Millions of acres of tropical forest should be cut down to allow poor countries to expand their economies, according to a leading environmentalist and adviser to the Prince of Wales.
Sir Jonathon Porritt, who advises the Prince on green issues and is a former chairman of the Green party, said that conservationists from rich countries who demanded the preservation of all forests were guilty of “eco-imperialism”.
He suggested that poor countries, such as Liberia, should be allowed to chop down up to half their forests as long as they agreed to the preservation of those containing the greatest volume of carbon.
Saving tropical forests has long been a priority for the prince, who established the Prince’s Rainforest Project in 2007. In 2009, he told the Copenhagen climate change summit: “Forests are being cleared at a terrifying rate. It is critical to find ways to prevent forests being converted to agriculture.”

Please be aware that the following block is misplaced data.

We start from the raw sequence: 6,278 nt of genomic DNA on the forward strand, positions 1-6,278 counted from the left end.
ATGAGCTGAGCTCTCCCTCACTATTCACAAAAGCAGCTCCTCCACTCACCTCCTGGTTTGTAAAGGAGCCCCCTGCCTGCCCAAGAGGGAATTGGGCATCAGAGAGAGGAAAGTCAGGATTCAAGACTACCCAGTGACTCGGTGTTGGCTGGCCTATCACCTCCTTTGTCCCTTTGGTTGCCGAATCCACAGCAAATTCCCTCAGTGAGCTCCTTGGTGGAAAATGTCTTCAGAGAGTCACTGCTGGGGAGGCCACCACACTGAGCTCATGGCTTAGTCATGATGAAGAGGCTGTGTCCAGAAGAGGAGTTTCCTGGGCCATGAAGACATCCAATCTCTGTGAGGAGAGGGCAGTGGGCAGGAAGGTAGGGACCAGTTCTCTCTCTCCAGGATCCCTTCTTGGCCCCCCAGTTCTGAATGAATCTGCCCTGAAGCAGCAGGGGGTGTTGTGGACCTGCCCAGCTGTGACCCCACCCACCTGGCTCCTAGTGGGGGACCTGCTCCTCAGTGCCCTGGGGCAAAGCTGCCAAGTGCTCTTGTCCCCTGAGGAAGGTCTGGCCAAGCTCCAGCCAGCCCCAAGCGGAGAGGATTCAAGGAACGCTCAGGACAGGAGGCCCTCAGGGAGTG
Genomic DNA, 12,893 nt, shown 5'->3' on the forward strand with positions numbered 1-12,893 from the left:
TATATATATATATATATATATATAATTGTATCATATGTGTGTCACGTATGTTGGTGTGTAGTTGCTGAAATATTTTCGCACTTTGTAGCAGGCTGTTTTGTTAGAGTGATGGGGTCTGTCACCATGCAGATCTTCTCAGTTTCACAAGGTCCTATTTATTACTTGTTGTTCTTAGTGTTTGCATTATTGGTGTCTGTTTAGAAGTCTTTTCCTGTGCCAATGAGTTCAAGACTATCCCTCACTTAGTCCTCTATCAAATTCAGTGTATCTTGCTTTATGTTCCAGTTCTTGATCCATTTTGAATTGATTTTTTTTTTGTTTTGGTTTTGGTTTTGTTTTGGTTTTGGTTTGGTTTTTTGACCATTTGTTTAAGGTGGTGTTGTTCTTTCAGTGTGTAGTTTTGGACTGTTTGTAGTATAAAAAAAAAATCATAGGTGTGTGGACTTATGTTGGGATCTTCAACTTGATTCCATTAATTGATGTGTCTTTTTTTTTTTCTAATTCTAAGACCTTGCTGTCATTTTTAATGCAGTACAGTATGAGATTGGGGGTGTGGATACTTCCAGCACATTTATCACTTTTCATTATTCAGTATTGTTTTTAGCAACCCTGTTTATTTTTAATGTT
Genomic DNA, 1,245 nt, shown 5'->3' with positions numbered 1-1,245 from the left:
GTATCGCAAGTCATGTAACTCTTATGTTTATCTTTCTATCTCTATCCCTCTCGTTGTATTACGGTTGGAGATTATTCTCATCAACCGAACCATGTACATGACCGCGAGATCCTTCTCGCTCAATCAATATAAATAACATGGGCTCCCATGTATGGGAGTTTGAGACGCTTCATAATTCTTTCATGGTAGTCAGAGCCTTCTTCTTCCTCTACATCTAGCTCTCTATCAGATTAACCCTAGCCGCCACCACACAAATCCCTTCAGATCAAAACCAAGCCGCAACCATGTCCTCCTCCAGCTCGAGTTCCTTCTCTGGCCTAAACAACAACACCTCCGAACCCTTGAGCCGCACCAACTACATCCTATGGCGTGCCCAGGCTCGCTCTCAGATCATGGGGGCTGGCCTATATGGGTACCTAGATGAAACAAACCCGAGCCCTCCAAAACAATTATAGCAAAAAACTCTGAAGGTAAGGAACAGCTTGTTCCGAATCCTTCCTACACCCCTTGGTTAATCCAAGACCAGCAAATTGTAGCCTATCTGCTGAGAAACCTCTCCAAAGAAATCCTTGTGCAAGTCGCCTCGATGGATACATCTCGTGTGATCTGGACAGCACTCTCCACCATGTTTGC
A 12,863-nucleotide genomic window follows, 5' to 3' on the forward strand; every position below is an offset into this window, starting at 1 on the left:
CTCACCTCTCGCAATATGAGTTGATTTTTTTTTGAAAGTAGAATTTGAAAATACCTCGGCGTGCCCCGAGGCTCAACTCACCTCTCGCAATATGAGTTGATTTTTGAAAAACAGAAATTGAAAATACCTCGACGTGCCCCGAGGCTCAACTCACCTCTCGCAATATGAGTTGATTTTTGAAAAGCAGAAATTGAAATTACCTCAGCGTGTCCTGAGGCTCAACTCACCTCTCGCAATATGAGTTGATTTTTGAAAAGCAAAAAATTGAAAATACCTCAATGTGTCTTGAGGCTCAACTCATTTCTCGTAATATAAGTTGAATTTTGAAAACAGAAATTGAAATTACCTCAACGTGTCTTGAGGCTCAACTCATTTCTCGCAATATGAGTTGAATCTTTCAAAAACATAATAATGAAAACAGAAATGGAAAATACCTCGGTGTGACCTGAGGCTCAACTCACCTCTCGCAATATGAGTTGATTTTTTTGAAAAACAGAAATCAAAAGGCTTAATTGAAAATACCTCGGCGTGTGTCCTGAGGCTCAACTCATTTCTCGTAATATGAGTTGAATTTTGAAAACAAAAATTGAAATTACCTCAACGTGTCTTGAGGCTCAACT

Sir Jonathon is working for a group of palm oil companies, including Sime Darby, Musim Mas and Asian Agri, which have been accused of rampant deforestation but have now pledged to reduce greenhouse gas emissions from future expansion of plantations.
He is chairman of the palm oil industry-funded High Carbon Stock Study, which is seeking to determine which forests contain the most carbon and should therefore be protected because clearing would result in massive greenhouse gas emissions.
However, he admitted that he would also be helping the companies to identify forests which they could clear to produce more palm oil, a common ingredient in margarines, biscuits, breads, breakfast cereals, ice cream, shampoos, lipstick and detergents.